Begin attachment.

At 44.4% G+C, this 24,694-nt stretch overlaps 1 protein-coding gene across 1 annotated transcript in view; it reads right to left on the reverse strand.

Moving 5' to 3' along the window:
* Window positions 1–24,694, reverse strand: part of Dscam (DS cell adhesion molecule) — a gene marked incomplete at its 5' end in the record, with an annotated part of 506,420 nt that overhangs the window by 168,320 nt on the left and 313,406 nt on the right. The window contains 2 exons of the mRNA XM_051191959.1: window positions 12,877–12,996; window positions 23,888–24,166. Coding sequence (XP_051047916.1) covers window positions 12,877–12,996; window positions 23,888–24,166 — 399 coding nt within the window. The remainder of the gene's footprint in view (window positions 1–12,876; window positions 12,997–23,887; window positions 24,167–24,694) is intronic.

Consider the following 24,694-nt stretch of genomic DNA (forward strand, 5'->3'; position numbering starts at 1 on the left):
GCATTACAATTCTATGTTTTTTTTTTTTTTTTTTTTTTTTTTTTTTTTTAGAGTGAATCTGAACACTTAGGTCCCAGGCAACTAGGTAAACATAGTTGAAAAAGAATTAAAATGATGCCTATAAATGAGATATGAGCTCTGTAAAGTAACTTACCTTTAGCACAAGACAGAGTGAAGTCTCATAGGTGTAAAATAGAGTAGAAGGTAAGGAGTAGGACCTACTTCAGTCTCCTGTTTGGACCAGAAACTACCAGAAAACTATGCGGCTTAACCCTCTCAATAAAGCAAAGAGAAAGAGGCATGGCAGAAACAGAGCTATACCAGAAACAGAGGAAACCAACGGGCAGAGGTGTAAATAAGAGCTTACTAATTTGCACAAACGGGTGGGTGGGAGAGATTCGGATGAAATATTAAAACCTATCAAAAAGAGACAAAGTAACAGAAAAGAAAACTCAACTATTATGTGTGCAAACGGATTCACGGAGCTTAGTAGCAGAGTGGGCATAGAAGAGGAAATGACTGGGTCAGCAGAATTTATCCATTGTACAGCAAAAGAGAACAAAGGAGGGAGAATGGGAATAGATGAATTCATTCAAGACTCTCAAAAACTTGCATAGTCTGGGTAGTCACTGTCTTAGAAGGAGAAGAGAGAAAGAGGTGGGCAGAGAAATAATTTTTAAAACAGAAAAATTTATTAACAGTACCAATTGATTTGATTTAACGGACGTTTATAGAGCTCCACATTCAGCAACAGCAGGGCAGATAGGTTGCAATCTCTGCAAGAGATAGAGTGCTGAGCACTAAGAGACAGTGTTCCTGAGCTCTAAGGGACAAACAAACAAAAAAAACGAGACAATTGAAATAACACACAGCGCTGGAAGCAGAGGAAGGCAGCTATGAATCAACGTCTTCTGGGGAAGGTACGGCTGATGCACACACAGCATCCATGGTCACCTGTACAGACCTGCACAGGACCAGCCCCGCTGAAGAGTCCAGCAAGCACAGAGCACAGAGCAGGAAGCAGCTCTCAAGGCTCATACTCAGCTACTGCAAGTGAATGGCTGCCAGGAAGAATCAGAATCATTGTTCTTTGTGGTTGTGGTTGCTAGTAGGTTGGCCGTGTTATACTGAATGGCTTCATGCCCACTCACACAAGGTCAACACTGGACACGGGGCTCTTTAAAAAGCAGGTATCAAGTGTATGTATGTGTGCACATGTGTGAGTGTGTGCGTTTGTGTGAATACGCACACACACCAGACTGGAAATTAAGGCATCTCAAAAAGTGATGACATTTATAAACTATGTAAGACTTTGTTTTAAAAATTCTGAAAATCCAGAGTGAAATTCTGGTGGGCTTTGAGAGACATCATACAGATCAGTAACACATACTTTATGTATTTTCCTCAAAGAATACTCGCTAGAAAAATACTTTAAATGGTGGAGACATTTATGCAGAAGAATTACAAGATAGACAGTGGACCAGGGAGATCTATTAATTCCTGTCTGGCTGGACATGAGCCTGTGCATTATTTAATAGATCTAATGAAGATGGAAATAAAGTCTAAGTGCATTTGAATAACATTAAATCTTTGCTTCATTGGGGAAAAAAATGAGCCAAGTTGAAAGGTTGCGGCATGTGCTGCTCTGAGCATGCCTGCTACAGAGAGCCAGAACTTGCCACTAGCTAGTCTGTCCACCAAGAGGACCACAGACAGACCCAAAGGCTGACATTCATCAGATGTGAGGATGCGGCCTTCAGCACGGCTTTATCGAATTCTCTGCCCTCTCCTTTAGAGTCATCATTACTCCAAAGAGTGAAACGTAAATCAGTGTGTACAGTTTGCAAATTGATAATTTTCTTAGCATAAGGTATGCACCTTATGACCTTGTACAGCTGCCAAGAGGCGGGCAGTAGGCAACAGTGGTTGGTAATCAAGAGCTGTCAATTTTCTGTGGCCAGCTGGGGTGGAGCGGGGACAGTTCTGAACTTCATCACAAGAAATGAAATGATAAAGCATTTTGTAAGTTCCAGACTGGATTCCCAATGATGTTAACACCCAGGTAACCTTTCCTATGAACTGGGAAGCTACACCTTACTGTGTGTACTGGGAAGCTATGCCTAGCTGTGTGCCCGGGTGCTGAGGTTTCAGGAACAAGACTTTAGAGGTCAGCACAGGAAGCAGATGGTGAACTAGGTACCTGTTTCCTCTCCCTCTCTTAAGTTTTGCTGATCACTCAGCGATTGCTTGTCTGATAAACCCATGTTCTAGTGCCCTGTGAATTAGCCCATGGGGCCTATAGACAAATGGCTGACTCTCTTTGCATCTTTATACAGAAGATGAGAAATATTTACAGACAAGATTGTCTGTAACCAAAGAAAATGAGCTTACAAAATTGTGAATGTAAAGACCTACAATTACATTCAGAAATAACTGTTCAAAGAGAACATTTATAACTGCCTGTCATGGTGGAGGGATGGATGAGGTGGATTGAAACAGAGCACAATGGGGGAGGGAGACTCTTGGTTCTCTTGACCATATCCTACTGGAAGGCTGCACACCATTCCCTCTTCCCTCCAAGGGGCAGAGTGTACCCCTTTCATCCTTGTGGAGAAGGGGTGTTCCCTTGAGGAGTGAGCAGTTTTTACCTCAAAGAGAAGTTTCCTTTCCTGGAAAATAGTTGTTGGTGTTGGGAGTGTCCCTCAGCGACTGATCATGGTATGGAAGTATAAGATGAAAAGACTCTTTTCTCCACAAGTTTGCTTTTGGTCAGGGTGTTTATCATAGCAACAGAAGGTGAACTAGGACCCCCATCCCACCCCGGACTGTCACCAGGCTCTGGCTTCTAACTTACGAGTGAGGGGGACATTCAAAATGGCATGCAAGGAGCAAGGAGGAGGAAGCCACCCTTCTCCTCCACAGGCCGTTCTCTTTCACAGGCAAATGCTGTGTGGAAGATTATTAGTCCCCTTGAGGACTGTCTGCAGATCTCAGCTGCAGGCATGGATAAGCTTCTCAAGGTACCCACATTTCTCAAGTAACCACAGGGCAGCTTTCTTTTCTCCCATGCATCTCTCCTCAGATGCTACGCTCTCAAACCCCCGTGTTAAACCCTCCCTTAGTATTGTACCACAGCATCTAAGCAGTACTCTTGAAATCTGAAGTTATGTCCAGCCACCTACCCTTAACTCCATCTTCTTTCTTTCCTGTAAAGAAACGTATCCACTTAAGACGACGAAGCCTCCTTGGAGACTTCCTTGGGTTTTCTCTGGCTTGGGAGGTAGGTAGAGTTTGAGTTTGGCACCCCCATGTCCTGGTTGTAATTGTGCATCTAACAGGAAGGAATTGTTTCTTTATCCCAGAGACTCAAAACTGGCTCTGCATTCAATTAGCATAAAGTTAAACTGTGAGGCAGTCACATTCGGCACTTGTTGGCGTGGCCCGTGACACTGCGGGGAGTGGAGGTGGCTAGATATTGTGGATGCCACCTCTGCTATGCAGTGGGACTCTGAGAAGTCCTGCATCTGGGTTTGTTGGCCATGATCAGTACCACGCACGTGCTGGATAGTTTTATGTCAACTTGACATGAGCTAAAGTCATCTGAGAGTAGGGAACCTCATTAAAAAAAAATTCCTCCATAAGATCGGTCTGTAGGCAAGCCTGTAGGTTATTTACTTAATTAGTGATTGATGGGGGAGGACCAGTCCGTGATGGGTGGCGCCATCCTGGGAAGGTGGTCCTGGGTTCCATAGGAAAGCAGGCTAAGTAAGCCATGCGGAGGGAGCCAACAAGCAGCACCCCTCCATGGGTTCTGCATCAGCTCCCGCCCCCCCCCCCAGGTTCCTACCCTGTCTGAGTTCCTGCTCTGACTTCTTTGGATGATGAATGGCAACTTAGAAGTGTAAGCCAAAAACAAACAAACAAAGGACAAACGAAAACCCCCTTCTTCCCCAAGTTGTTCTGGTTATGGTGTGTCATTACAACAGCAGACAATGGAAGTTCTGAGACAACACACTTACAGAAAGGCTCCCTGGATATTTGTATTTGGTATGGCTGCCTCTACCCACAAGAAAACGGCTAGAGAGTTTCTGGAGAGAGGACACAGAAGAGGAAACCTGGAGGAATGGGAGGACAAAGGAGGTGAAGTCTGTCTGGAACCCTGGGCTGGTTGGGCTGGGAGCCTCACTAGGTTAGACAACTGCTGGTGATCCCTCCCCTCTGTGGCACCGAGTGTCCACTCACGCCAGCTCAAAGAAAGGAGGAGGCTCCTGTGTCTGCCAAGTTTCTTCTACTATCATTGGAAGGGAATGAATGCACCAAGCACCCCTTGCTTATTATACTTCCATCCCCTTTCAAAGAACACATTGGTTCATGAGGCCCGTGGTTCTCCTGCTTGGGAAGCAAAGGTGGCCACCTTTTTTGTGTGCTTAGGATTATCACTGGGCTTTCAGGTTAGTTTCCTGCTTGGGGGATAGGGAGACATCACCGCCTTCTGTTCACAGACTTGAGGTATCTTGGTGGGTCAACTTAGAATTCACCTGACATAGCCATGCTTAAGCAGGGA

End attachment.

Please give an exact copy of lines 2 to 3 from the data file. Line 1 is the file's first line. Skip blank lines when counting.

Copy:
Moving 5' to 3' along the window:
* Window positions 1–24,694, reverse strand: part of Dscam (DS cell adhesion molecule) — a gene marked incomplete at its 5' end in the record, with an annotated part of 506,420 nt that overhangs the window by 168,320 nt on the left and 313,406 nt on the right. The window contains 2 exons of the mRNA XM_051191959.1: window positions 12,877–12,996; window positions 23,888–24,166. Coding sequence (XP_051047916.1) covers window positions 12,877–12,996; window positions 23,888–24,166 — 399 coding nt within the window. The remainder of the gene's footprint in view (window positions 1–12,876; window positions 12,997–23,887; window positions 24,167–24,694) is intronic.